representing a fixed amount of downloaded data.
When using the dotted retrieval, you may also set the "style" by
specifying the type as `dot:STYLE'. Different styles assign
different meaning to one dot. With the `default' style each dot
represents 1K, there are ten dots in a cluster and 50 dots in a
line. The `binary' style has a more "computer"-like
orientation--8K dots, 16-dots clusters and 48 dots per line (which
makes for 384K lines). The `mega' style is suitable for
downloading very large files--each dot represents 64K retrieved,
there are eight dots in a cluster, and 48 dots on each line (so
each line contains 3M).
Note that you can set the default style using the `progress'
command in `.wgetrc'. That setting may be overridden from the
command line. The exception is that, when the output is not a
TTY, the "dot" progress will be favored over "bar". To force the
bar output, use `--progress=bar:force'.
Turn on time-stamping. Time-Stamping, for details.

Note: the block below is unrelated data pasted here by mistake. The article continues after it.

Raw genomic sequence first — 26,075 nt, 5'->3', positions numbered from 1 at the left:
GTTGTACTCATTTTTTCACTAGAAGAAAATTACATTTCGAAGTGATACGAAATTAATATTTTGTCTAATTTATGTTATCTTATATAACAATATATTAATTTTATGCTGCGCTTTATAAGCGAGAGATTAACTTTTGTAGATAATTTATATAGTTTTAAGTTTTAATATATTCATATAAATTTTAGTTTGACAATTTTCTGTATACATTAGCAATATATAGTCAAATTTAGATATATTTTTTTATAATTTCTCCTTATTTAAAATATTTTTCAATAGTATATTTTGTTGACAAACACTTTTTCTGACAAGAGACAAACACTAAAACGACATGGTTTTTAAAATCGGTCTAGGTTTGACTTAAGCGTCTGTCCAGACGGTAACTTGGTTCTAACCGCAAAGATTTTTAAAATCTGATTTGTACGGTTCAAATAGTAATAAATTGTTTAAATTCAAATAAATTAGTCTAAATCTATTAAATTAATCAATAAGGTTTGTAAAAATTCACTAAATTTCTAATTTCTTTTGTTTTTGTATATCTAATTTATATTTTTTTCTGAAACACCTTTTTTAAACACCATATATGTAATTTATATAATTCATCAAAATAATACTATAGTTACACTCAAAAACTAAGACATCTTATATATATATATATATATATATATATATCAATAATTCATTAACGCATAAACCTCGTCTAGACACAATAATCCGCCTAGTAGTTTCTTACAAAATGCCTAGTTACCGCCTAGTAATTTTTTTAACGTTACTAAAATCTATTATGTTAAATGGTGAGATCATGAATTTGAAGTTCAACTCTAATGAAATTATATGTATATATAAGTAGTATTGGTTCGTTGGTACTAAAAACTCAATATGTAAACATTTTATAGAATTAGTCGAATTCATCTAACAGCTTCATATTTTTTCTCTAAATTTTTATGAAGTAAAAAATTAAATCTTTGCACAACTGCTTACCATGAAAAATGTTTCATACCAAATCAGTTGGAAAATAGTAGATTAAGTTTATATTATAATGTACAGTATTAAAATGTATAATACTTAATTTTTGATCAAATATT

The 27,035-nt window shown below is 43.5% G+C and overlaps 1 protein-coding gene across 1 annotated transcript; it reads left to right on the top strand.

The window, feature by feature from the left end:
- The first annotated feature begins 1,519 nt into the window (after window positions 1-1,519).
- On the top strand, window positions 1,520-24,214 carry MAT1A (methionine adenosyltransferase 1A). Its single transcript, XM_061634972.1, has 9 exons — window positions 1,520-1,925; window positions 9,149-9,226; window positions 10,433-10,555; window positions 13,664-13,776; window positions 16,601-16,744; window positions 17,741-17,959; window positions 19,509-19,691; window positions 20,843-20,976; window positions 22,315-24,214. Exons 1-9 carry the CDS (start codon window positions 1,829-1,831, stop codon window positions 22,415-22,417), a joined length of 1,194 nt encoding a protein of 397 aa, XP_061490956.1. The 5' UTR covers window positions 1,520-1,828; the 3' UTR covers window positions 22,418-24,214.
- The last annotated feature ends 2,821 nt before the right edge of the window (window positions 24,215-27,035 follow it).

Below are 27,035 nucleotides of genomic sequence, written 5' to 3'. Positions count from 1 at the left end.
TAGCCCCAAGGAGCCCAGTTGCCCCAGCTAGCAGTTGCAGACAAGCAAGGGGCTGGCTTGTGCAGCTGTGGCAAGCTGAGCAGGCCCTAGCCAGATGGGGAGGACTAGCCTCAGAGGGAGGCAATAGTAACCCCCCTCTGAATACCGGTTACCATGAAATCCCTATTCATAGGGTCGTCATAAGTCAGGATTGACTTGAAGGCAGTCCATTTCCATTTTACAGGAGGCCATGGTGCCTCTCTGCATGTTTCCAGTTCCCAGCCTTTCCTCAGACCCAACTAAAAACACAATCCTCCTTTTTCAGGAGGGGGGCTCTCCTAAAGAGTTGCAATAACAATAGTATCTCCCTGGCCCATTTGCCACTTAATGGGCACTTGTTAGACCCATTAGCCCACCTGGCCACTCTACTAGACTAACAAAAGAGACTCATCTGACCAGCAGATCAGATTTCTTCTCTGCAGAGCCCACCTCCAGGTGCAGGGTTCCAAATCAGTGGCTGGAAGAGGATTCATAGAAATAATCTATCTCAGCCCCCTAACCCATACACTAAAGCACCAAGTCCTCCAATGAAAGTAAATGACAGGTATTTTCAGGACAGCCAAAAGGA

Print the headers sent by HTTP servers and responses sent by FTP
When invoked with this option, Wget will behave as a Web "spider",
which means that it will not download the pages, just check that
they are there. You can use it to check your bookmarks, e.g. with:
wget --spider --force-html -i bookmarks.html
This feature needs much more work for Wget to get close to the
functionality of real WWW spiders.
Set the read timeout to SECONDS seconds. Whenever a network read
is issued, the file descriptor is checked for a timeout, which
could otherwise leave a pending connection (uninterrupted read).
The default timeout is 900 seconds (fifteen minutes). Setting
timeout to 0 will disable checking for timeouts.
Please do not lower the default timeout value with this option
unless you know what you are doing.